MR. MARTIN:  Is it too expensive?

MS. NELSON:  Yep.

OFF CAMERA:  Yeah!

MR. MARTIN:  Is it cheap?  All that sort of stuff.

[CROSSTALK.]

MS. JENKINS:  That’s right, but I think we also have to understand that the pressure on first ladies, you know, to think that they’re supposed to be a certain way.

MS. NELSON:  Exactly – [crosstalk].

MS. JENKINS:  What we[’ve] got to do is allow first ladies –

MS. NELSON:  To be human.

MS. JENKINS:  — and some of it’s the congregation’s fault.  We look at first ladies and say – we make them be perfect.  We say to them, “We need you to be a certain way.”

And the truth of the matter is they need to be who they are, and they need to have the freedom in their congregations to be who they are and to be able to be transparent.  And, unfortunately, our first ladies don’t have the ability, sometimes, to be transparent to their congregation ’cause we don’t support them.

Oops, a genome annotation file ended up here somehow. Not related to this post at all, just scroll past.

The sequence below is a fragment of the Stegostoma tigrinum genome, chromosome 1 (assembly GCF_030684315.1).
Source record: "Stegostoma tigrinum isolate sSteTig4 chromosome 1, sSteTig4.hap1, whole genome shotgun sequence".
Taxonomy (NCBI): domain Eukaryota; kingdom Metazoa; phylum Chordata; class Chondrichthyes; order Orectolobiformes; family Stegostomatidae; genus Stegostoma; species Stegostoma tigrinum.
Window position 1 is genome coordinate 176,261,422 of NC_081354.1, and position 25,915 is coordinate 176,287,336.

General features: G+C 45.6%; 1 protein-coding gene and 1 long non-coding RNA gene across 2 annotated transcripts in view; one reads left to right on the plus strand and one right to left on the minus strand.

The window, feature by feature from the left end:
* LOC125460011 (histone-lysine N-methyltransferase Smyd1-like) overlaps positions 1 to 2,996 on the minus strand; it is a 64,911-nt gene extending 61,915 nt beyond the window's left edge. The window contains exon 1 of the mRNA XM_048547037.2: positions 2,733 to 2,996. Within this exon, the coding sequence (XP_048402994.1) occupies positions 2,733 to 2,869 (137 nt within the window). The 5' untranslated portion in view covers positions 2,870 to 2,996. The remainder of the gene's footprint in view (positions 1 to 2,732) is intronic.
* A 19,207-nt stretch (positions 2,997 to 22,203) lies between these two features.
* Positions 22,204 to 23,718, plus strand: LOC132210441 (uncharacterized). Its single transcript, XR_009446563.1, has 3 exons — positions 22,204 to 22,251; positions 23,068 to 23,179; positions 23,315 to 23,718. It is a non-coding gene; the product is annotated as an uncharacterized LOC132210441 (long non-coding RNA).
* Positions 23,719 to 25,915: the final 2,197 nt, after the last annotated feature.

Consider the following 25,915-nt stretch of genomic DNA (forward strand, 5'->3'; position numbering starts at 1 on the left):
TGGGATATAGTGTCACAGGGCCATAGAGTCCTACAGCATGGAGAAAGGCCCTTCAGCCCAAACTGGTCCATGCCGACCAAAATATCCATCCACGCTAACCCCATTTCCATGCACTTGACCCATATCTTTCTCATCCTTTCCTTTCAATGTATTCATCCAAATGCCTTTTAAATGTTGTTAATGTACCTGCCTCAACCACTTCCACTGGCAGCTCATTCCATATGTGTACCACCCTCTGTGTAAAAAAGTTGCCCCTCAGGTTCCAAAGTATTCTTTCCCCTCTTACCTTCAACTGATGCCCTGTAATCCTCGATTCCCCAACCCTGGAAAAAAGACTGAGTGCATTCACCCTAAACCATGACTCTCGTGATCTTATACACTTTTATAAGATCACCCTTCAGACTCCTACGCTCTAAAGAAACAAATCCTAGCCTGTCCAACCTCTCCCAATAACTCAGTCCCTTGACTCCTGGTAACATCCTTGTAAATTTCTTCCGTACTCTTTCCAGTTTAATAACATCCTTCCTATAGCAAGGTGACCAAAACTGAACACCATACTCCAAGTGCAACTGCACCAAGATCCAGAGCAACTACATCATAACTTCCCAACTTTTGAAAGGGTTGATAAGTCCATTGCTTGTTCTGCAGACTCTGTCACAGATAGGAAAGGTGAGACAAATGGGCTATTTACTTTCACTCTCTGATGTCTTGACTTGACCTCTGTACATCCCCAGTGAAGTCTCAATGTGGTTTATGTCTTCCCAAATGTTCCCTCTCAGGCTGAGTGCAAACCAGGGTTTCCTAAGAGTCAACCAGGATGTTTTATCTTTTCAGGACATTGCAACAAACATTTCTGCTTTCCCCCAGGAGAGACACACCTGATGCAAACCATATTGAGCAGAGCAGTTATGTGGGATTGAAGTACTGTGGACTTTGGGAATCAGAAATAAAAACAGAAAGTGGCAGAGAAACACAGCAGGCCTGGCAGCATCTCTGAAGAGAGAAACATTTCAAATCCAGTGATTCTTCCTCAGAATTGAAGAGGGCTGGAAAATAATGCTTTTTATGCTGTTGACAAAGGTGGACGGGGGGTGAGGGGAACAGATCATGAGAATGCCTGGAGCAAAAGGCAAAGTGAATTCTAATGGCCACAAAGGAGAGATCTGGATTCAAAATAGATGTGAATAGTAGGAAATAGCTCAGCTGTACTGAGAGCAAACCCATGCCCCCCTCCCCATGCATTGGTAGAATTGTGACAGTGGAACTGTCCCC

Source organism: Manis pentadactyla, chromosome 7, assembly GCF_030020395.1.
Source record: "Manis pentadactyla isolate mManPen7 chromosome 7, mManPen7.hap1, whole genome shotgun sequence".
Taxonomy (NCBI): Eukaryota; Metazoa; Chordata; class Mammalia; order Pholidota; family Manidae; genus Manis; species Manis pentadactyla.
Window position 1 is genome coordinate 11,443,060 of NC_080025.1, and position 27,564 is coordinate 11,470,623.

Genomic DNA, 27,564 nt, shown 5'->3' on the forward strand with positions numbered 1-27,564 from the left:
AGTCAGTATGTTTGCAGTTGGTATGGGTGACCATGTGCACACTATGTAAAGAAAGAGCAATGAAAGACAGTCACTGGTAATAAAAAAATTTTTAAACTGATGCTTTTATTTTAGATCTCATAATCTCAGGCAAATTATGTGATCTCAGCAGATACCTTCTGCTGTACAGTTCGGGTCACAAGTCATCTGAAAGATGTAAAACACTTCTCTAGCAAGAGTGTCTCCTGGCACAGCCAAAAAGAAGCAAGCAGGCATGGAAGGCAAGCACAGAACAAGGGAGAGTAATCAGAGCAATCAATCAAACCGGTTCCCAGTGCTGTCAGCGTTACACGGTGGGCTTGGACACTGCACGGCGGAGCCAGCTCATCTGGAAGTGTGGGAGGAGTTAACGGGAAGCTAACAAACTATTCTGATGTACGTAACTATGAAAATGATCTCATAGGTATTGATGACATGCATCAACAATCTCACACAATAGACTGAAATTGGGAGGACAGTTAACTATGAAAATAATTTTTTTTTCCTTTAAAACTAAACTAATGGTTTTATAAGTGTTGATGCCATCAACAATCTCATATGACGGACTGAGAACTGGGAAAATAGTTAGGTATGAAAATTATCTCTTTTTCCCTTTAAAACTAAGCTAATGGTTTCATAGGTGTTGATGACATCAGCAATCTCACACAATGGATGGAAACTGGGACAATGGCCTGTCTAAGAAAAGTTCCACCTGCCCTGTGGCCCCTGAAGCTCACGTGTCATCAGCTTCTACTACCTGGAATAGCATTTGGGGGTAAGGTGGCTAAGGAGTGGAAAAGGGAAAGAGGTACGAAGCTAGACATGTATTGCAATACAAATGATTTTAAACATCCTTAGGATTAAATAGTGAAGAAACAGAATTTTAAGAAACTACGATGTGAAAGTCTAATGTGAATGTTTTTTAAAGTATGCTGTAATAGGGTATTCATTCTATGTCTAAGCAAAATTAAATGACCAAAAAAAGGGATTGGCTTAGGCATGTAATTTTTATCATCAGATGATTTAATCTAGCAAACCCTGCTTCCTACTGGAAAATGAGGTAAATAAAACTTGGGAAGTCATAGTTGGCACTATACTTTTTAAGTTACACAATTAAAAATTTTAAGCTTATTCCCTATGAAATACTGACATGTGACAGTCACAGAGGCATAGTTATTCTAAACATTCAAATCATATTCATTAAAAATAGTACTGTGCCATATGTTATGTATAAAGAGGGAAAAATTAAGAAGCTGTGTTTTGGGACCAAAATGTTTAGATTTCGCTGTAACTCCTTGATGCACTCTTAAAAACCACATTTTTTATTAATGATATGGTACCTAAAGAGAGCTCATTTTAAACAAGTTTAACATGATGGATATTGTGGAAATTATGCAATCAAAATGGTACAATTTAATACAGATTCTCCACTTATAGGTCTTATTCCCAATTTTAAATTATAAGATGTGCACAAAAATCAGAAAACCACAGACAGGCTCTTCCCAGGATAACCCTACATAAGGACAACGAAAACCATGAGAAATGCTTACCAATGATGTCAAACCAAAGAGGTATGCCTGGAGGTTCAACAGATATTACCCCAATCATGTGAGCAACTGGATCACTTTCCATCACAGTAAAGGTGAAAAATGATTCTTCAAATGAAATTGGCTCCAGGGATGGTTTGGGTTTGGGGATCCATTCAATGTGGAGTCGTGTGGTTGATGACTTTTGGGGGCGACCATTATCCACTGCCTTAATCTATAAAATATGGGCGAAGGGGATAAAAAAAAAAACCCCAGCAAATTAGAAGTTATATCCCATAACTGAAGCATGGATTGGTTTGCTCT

MS. NELSON:  The other thing, too – [unintelligible] – generational, Roland.  Like, your younger first ladies, like a Tara Jenkins, or a –

MS. JENKINS:  Right.

MS. NELSON:  — Sonja Sloane – Sonja’s a medical doctor.  She’s in Houston – [unintelligible] — Humble.  Tara Jenkins is a Ph.D.  These are young women in their thirties, their forties.  And then you have the Syreeta Jakes, the Deborah Mortons.  They’ve been seasoned.  They’ve been at this a long –

MS. JENKINS:  Right.

MS. NELSON:  — time.  Taffi Dollar.

You know, we talked about the issue with respect to what happened between Creflo and their daughter.  At least we talked around it because, of course, she couldn’t get into –

MS. JENKINS:  Sure.

MS. NELSON:  — it on the record.  But she talked about “raising a teenager in my house is as bad as it is in your house” –

MS. MOORE:  Sure, right.

MS. NELSON:  — “and we deal with the same drama.  We try to guide them right.  Sometimes they don’t want to do right, but ours plays out for the whole world to see.  And if your child” – and she didn’t say this. This is me saying this; but, you know, if any one of us had smacked that our parents had done something, we wouldn’t be here talking right now.